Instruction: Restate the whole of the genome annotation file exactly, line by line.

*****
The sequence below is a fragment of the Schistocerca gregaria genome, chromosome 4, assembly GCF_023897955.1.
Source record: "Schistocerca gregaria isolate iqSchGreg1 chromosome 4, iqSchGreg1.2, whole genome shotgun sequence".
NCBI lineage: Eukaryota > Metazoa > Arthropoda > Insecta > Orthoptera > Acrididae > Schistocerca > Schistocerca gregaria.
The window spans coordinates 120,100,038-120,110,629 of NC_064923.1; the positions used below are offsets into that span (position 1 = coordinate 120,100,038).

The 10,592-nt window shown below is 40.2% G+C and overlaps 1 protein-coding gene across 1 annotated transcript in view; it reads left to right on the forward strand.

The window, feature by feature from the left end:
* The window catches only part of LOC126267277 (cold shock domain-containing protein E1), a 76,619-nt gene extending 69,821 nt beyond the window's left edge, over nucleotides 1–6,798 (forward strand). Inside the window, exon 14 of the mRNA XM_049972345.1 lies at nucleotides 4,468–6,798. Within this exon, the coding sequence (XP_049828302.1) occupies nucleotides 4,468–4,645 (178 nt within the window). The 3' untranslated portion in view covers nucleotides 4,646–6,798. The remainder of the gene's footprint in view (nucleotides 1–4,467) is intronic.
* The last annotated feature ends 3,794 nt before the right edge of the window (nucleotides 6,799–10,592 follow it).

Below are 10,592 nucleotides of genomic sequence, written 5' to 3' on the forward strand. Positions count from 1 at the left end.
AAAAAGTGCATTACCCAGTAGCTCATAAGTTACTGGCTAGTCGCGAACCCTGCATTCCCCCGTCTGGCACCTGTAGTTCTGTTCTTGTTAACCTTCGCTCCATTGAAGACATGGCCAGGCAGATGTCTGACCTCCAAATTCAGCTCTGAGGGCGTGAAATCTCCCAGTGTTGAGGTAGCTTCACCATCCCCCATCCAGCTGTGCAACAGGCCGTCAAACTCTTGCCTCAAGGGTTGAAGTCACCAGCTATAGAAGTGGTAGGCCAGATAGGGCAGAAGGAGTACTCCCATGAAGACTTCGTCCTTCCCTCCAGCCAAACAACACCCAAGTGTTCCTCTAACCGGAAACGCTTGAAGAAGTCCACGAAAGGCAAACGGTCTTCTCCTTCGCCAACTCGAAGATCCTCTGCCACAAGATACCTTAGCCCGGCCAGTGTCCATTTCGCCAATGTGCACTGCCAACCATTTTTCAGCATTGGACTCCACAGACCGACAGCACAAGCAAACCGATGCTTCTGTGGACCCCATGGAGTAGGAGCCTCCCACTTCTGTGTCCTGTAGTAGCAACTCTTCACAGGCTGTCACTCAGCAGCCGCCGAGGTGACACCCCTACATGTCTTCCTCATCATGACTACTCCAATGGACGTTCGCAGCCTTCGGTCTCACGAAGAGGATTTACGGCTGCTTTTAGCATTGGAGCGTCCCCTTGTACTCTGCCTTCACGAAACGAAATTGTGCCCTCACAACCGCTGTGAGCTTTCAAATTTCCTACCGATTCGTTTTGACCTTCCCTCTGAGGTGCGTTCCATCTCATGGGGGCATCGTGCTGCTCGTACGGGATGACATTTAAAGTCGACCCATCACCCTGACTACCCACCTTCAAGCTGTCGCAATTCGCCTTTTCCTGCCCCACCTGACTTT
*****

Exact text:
The sequence below is a fragment of the Schistocerca gregaria genome, chromosome 4, assembly GCF_023897955.1.
Source record: "Schistocerca gregaria isolate iqSchGreg1 chromosome 4, iqSchGreg1.2, whole genome shotgun sequence".
NCBI lineage: Eukaryota > Metazoa > Arthropoda > Insecta > Orthoptera > Acrididae > Schistocerca > Schistocerca gregaria.
The window spans coordinates 120,100,038-120,110,629 of NC_064923.1; the positions used below are offsets into that span (position 1 = coordinate 120,100,038).

The 10,592-nt window shown below is 40.2% G+C and overlaps 1 protein-coding gene across 1 annotated transcript in view; it reads left to right on the forward strand.

The window, feature by feature from the left end:
* The window catches only part of LOC126267277 (cold shock domain-containing protein E1), a 76,619-nt gene extending 69,821 nt beyond the window's left edge, over nucleotides 1–6,798 (forward strand). Inside the window, exon 14 of the mRNA XM_049972345.1 lies at nucleotides 4,468–6,798. Within this exon, the coding sequence (XP_049828302.1) occupies nucleotides 4,468–4,645 (178 nt within the window). The 3' untranslated portion in view covers nucleotides 4,646–6,798. The remainder of the gene's footprint in view (nucleotides 1–4,467) is intronic.
* The last annotated feature ends 3,794 nt before the right edge of the window (nucleotides 6,799–10,592 follow it).

Below are 10,592 nucleotides of genomic sequence, written 5' to 3' on the forward strand. Positions count from 1 at the left end.
AAAAAGTGCATTACCCAGTAGCTCATAAGTTACTGGCTAGTCGCGAACCCTGCATTCCCCCGTCTGGCACCTGTAGTTCTGTTCTTGTTAACCTTCGCTCCATTGAAGACATGGCCAGGCAGATGTCTGACCTCCAAATTCAGCTCTGAGGGCGTGAAATCTCCCAGTGTTGAGGTAGCTTCACCATCCCCCATCCAGCTGTGCAACAGGCCGTCAAACTCTTGCCTCAAGGGTTGAAGTCACCAGCTATAGAAGTGGTAGGCCAGATAGGGCAGAAGGAGTACTCCCATGAAGACTTCGTCCTTCCCTCCAGCCAAACAACACCCAAGTGTTCCTCTAACCGGAAACGCTTGAAGAAGTCCACGAAAGGCAAACGGTCTTCTCCTTCGCCAACTCGAAGATCCTCTGCCACAAGATACCTTAGCCCGGCCAGTGTCCATTTCGCCAATGTGCACTGCCAACCATTTTTCAGCATTGGACTCCACAGACCGACAGCACAAGCAAACCGATGCTTCTGTGGACCCCATGGAGTAGGAGCCTCCCACTTCTGTGTCCTGTAGTAGCAACTCTTCACAGGCTGTCACTCAGCAGCCGCCGAGGTGACACCCCTACATGTCTTCCTCATCATGACTACTCCAATGGACGTTCGCAGCCTTCGGTCTCACGAAGAGGATTTACGGCTGCTTTTAGCATTGGAGCGTCCCCTTGTACTCTGCCTTCACGAAACGAAATTGTGCCCTCACAACCGCTGTGAGCTTTCAAATTTCCTACCGATTCGTTTTGACCTTCCCTCTGAGGTGCGTTCCATCTCATGGGGGCATCGTGCTGCTCGTACGGGATGACATTTAAAGTCGACCCATCACCCTGACTACCCACCTTCAAGCTGTCGCAATTCGCCTTTTCCTGCCCCACCTGACTTT